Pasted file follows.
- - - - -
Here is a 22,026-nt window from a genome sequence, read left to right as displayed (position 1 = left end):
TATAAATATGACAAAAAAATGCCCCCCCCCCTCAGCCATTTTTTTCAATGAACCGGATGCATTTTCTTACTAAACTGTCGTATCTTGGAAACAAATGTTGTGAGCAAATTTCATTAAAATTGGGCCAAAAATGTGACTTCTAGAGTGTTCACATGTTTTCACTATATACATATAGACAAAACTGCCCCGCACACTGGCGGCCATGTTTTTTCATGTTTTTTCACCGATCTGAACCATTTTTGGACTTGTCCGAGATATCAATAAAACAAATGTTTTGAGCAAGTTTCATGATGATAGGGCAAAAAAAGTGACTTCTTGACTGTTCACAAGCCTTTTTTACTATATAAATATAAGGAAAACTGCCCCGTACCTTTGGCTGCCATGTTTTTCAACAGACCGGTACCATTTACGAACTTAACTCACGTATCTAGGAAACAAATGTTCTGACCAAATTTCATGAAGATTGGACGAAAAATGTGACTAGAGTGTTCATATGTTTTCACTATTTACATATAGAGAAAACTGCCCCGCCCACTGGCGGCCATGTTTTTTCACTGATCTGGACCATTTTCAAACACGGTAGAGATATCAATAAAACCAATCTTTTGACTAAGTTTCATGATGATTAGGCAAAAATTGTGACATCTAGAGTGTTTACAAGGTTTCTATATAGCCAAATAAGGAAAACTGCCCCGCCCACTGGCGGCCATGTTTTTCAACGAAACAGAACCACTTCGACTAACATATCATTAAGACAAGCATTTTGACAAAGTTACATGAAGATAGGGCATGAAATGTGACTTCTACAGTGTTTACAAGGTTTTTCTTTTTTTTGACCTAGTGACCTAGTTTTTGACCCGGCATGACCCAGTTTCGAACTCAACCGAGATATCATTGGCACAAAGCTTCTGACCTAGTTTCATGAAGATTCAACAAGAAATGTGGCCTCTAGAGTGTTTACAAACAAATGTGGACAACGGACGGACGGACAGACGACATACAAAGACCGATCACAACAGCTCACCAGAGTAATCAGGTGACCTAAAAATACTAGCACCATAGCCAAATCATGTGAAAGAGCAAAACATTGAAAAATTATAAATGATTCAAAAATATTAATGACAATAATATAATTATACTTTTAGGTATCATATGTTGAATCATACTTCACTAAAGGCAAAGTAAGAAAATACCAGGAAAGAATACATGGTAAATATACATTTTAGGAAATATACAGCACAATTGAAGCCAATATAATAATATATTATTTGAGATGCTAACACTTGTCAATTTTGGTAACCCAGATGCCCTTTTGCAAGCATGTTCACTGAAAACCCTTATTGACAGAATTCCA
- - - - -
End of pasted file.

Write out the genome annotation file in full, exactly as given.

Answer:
Here is a 22,026-nt window from a genome sequence, read left to right as displayed (position 1 = left end):
TATAAATATGACAAAAAAATGCCCCCCCCCCTCAGCCATTTTTTTCAATGAACCGGATGCATTTTCTTACTAAACTGTCGTATCTTGGAAACAAATGTTGTGAGCAAATTTCATTAAAATTGGGCCAAAAATGTGACTTCTAGAGTGTTCACATGTTTTCACTATATACATATAGACAAAACTGCCCCGCACACTGGCGGCCATGTTTTTTCATGTTTTTTCACCGATCTGAACCATTTTTGGACTTGTCCGAGATATCAATAAAACAAATGTTTTGAGCAAGTTTCATGATGATAGGGCAAAAAAAGTGACTTCTTGACTGTTCACAAGCCTTTTTTACTATATAAATATAAGGAAAACTGCCCCGTACCTTTGGCTGCCATGTTTTTCAACAGACCGGTACCATTTACGAACTTAACTCACGTATCTAGGAAACAAATGTTCTGACCAAATTTCATGAAGATTGGACGAAAAATGTGACTAGAGTGTTCATATGTTTTCACTATTTACATATAGAGAAAACTGCCCCGCCCACTGGCGGCCATGTTTTTTCACTGATCTGGACCATTTTCAAACACGGTAGAGATATCAATAAAACCAATCTTTTGACTAAGTTTCATGATGATTAGGCAAAAATTGTGACATCTAGAGTGTTTACAAGGTTTCTATATAGCCAAATAAGGAAAACTGCCCCGCCCACTGGCGGCCATGTTTTTCAACGAAACAGAACCACTTCGACTAACATATCATTAAGACAAGCATTTTGACAAAGTTACATGAAGATAGGGCATGAAATGTGACTTCTACAGTGTTTACAAGGTTTTTCTTTTTTTTGACCTAGTGACCTAGTTTTTGACCCGGCATGACCCAGTTTCGAACTCAACCGAGATATCATTGGCACAAAGCTTCTGACCTAGTTTCATGAAGATTCAACAAGAAATGTGGCCTCTAGAGTGTTTACAAACAAATGTGGACAACGGACGGACGGACAGACGACATACAAAGACCGATCACAACAGCTCACCAGAGTAATCAGGTGACCTAAAAATACTAGCACCATAGCCAAATCATGTGAAAGAGCAAAACATTGAAAAATTATAAATGATTCAAAAATATTAATGACAATAATATAATTATACTTTTAGGTATCATATGTTGAATCATACTTCACTAAAGGCAAAGTAAGAAAATACCAGGAAAGAATACATGGTAAATATACATTTTAGGAAATATACAGCACAATTGAAGCCAATATAATAATATATTATTTGAGATGCTAACACTTGTCAATTTTGGTAACCCAGATGCCCTTTTGCAAGCATGTTCACTGAAAACCCTTATTGACAGAATTCCA